Not only did Grandma Joy spend her entire life without seeing an ocean, but Ryan also said she never saw mountains or "sand dunes, a cactus a major river or pueblo ruins."
Unconditional love comes in several shapes and sizes. 89-year-old Joy Ryan has lived a humble life in Duncan Falls, Ohio, which is "a small two-traffic light town," said her grandson Brad Ryan. She has left the state before, but she never really had the chance to see a lot when she did.
Ryan told CBS News that his grandparents would travel from Ohio to Okatibbee Lake in Central Florida every winter. This meant that they would drive through the middle of America and avoid the coasts. "I don't know why they never went to the coast. I asked her this, but I never found out," Ryan said.
Not only did Joy spend her entire life without seeing an ocean, but Ryan also said she never saw mountains or "sand dunes, a cactus a major river or pueblo ruins." However, he found a way to show her those things.
Ryan led the same life as his grandma. He grew up in the same small town that she did and did not travel much, but all of that changed when he went to college. He's now a wildlife vet at the Smithsonian's National Zoo in Washington, D.C.
Ryan's first big trip was in college when he went hiking the Appalachian Trail. When he told Grandma Joy about the trip, she was astonished. "She told me at that time that she really, really regretted that she didn't get to do more of that type of thing and have more experiences in life."
Grandma Joy then said that she'd love to go camping and that she wanted to see mountains. She said that she doesn't even know what they look like, as she'd only ever seen them on TV before.
"She was 85 years old, sitting in this tiny house, widowed for 20 years. Two of her three sons died in their 40s. She worked a minimum wage job until she was in her early 80s to make ends meet," Ryan said. "So, there was definitely no surplus of money for her to go and do these things." Ryan really wanted to help his grandma experience the world, but he didn't get the push of motivation until a tragedy happened.
When Ryan was in his final days of Vet school, a classmate had committed suicide. It was devastating news for the whole university. However, it helped put things in perspective for Ryan. "I thought, 'You know what, I need something to fill my cup right now. I want my grandma to have this experience.' So, we took a very impromptu three-day trip to the Great Smoky Mountains National Park."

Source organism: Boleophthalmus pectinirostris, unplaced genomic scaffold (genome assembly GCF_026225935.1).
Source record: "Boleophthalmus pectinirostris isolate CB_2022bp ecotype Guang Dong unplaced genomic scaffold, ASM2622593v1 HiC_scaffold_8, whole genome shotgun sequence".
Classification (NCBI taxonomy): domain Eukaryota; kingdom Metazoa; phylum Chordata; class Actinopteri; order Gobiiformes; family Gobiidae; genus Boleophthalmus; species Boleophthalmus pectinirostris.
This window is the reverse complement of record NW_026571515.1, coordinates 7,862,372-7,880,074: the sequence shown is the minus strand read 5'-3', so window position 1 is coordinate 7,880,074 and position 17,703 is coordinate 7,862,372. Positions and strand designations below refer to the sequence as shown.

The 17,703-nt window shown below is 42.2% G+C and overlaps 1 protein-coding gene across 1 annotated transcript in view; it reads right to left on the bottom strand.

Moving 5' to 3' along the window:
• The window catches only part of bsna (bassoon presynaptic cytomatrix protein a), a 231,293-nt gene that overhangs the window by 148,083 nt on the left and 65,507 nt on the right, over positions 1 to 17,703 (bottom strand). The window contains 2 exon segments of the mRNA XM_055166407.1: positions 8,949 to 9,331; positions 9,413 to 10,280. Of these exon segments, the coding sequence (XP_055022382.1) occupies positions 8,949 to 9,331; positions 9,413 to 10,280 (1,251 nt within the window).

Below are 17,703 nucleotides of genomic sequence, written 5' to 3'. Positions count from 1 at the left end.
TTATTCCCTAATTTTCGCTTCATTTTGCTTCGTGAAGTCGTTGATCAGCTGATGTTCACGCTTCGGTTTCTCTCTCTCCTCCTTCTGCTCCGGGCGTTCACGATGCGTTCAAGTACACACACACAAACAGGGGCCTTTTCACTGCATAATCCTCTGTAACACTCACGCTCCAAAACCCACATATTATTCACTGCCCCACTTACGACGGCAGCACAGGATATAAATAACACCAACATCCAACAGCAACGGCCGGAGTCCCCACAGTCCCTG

"During that trip, that's when I started to realize how unconventional it is for somebody in their 30s, a grandson, to be traveling around with their grandmother. We definitely stood out like sore thumbs everywhere we went," he said. During that trip they took in 2015, Ryan recalls that fellow travelers would stop them to ask what state they were from and where they were going.
"I knew that as we were traveling, [our story] was touching people's hearts, but I didn't know there were so many people who had regrets that they didn't do more with their grandparents when they were alive."
This inspired Ryan to spend more time with his grandma and to take her on more such journeys, Sadly, both of them were short on money, so Ryan had created the "Grandma Joy's Road Trip" GoFundMe page, which now seems to have been deactivated.
The money they raised from the fundraiser helped them pay for their first major road trip: 21 U.S. National Parks in 28 days. "That was the big one," Ryan said. Since then, they've been to Cuyahoga Valley National Park in their home state of Ohio and even went on a road trip south from Virginia to Florida, visiting four different parks. "And just about a month and a half ago, we finally checked off Acadia National Park up in Maine," Ryan said.
"That puts us at 29 U.S. National Parks out of 61 that we hope to complete. And we've done 25,000 miles on the road in the last three and a half years — and we've gone through 38 states," he said. That's pretty impressive, considering Grandma Joy is now 89 years old. "We've seen grizzly bears, we've been charged by a moose ... it was harrowing. We've had all these dramatic experience and seen all this wildlife that she's never set eyes on in Ohio," Ryan said.
Still, Grandma Joy gets a kick out of the simple things in life. "Her favorite animal that she's seen so far are prairie dogs. Which is kind of comical." The whole experience has adorned her life, but Ryan says Grandma Joy has always been a positive person.
"She's the kind of person that, despite the fact that she's had a lot of hardships in her life and she hasn't seen a lot, she would've maintained a positive outlook the rest of her life, even if she hadn't left the state," Ryan said.
"She says she wakes up every morning and says 'Thank you for another day,'" according to her grandson. At some point in their travels, Ryan started seeing the sights through his grandmother's eyes. "At her age, she's very cognizant that at every moment, she's probably seeing something for the first and last time, and that has dramatically changed the way I live my life as well," he said. These road trips have been fun, but they're far from over, and they're already planning their next ones to Hawaii and Alaska!